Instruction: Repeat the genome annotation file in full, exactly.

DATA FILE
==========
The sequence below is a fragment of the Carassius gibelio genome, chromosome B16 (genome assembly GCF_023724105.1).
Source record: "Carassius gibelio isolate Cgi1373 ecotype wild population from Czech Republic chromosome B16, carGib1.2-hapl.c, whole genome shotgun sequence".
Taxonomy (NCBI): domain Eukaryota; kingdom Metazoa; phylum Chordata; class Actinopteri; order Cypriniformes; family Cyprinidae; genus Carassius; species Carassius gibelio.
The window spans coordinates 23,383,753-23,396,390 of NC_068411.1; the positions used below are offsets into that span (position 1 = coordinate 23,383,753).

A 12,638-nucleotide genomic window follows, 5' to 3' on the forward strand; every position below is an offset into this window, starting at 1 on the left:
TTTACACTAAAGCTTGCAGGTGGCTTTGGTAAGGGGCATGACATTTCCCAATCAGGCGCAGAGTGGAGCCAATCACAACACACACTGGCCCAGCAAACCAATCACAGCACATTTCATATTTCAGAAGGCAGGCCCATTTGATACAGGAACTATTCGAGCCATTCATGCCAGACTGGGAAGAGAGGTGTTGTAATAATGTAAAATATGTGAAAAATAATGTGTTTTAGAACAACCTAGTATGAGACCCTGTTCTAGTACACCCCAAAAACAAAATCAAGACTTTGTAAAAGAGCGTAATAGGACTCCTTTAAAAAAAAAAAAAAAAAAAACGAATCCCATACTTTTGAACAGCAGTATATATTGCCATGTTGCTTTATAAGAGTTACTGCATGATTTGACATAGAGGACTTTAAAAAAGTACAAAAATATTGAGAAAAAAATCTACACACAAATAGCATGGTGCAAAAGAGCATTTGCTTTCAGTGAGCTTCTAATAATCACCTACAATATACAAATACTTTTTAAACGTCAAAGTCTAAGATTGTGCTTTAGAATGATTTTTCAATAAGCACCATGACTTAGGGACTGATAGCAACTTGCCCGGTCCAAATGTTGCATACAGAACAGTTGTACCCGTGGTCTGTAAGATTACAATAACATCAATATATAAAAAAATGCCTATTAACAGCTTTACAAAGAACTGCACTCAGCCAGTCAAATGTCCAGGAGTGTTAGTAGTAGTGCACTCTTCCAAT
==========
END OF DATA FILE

The sequence below is a fragment of the Carassius gibelio genome, chromosome B16 (genome assembly GCF_023724105.1).
Source record: "Carassius gibelio isolate Cgi1373 ecotype wild population from Czech Republic chromosome B16, carGib1.2-hapl.c, whole genome shotgun sequence".
Taxonomy (NCBI): domain Eukaryota; kingdom Metazoa; phylum Chordata; class Actinopteri; order Cypriniformes; family Cyprinidae; genus Carassius; species Carassius gibelio.
The window spans coordinates 23,383,753-23,396,390 of NC_068411.1; the positions used below are offsets into that span (position 1 = coordinate 23,383,753).

A 12,638-nucleotide genomic window follows, 5' to 3' on the forward strand; every position below is an offset into this window, starting at 1 on the left:
TTTACACTAAAGCTTGCAGGTGGCTTTGGTAAGGGGCATGACATTTCCCAATCAGGCGCAGAGTGGAGCCAATCACAACACACACTGGCCCAGCAAACCAATCACAGCACATTTCATATTTCAGAAGGCAGGCCCATTTGATACAGGAACTATTCGAGCCATTCATGCCAGACTGGGAAGAGAGGTGTTGTAATAATGTAAAATATGTGAAAAATAATGTGTTTTAGAACAACCTAGTATGAGACCCTGTTCTAGTACACCCCAAAAACAAAATCAAGACTTTGTAAAAGAGCGTAATAGGACTCCTTTAAAAAAAAAAAAAAAAAAAACGAATCCCATACTTTTGAACAGCAGTATATATTGCCATGTTGCTTTATAAGAGTTACTGCATGATTTGACATAGAGGACTTTAAAAAAGTACAAAAATATTGAGAAAAAAATCTACACACAAATAGCATGGTGCAAAAGAGCATTTGCTTTCAGTGAGCTTCTAATAATCACCTACAATATACAAATACTTTTTAAACGTCAAAGTCTAAGATTGTGCTTTAGAATGATTTTTCAATAAGCACCATGACTTAGGGACTGATAGCAACTTGCCCGGTCCAAATGTTGCATACAGAACAGTTGTACCCGTGGTCTGTAAGATTACAATAACATCAATATATAAAAAAATGCCTATTAACAGCTTTACAAAGAACTGCACTCAGCCAGTCAAATGTCCAGGAGTGTTAGTAGTAGTGCACTCTTCCAAT